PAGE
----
Commentary

Facebook's Latest Privacy Flub: Letting App Developers Access Users' Contact Info

Once again, Facebook is rolling out a new feature that seems all but destined to pose privacy problems. Late last week, Facebook announced on its blog that it will make users' addresses and cell phone numbers available to app developers who want that information.

Facebook will show users a screen asking them if they want to grant developers permission to access contact information, but users who decline apparently won't be able to download the apps.

There is a workaround, but it's not clear whether people will want to use it. Users who want to download apps but not share their contact data can simply delete their phone numbers and addresses from their profiles; developers can't scrape that information if it isn't there.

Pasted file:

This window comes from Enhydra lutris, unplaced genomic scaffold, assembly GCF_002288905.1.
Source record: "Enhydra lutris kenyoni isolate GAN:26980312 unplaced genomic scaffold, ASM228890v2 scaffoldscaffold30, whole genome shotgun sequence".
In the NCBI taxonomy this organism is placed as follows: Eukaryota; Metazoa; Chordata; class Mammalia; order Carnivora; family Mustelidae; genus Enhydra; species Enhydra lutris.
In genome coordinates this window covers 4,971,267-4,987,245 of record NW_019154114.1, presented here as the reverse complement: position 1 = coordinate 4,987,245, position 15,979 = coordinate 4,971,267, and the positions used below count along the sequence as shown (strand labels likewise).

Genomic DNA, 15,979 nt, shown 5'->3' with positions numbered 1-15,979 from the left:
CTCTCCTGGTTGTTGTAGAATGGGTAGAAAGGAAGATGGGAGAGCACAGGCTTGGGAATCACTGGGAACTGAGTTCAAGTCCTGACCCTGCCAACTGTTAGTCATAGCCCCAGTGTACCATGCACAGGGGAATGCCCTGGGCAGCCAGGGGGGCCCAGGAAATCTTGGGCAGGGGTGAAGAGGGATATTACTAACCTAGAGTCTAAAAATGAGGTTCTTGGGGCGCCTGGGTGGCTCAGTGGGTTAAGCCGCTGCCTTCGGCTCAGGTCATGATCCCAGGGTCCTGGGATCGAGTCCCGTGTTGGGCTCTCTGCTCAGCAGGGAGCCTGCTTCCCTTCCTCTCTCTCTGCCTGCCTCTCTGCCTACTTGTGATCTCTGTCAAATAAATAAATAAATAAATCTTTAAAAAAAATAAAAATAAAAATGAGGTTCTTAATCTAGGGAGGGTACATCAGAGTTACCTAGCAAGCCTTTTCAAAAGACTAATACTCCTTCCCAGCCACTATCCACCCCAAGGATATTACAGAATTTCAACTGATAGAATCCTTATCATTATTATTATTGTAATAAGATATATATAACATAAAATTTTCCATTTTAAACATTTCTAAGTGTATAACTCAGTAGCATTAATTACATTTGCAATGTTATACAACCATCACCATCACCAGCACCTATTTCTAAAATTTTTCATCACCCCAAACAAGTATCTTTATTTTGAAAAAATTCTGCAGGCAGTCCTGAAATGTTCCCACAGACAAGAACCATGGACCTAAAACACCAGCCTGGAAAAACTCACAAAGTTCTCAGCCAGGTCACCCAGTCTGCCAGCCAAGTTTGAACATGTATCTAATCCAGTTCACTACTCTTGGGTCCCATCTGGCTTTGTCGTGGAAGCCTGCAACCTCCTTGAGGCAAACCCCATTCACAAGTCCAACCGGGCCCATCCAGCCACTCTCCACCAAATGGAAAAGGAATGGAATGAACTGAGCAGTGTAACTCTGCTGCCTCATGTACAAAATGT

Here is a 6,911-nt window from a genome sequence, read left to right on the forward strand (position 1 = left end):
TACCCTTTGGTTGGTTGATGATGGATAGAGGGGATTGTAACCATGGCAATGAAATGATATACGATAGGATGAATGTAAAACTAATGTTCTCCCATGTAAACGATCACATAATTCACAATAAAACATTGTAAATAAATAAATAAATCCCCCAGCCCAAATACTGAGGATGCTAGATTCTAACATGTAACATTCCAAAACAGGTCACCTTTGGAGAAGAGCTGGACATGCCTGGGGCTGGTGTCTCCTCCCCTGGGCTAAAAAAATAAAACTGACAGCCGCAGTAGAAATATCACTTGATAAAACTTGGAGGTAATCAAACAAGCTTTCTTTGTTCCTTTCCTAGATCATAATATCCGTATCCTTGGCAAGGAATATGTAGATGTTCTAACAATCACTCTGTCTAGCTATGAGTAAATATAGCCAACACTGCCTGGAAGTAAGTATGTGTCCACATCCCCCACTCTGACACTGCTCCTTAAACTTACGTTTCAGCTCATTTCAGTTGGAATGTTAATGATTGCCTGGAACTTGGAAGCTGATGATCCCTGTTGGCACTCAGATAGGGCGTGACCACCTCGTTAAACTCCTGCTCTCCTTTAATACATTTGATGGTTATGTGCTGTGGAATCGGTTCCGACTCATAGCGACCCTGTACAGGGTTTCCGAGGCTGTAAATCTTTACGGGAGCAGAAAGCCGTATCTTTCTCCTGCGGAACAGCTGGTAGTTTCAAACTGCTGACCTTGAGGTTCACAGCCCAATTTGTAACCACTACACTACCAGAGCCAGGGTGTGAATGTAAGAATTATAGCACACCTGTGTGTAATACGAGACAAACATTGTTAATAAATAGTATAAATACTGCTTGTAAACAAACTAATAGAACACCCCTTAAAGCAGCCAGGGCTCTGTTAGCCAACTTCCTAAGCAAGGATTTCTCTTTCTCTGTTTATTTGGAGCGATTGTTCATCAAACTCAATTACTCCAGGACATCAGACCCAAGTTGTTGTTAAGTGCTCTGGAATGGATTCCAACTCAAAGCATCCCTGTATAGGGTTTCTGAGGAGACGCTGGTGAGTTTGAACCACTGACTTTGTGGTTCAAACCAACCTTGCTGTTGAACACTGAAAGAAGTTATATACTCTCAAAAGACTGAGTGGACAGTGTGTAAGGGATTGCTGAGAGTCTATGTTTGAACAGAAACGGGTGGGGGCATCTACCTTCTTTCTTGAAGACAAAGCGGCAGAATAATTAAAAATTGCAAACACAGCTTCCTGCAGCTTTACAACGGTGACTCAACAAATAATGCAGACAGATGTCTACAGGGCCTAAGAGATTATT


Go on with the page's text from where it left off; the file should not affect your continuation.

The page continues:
Security firm Sophos says that the social networking service's move "could herald a new level of danger for Facebook users."

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Sophos is advising all Facebook users to remove their phone numbers and addresses now.

"Shady app developers will find it easier than ever before to gather even more personal information from users," the company warns. "You can imagine, for instance, that bad guys could set up a rogue app that collects mobile phone numbers and then uses that information for the purposes of SMS spamming or sells on the data to cold-calling companies."

Should that happen, Facebook will almost certainly face yet another a public relations crisis, though perhaps it will avoid a legal one, given that sites have strong protections when users -- including app developers -- use sites' platforms to commit crimes.

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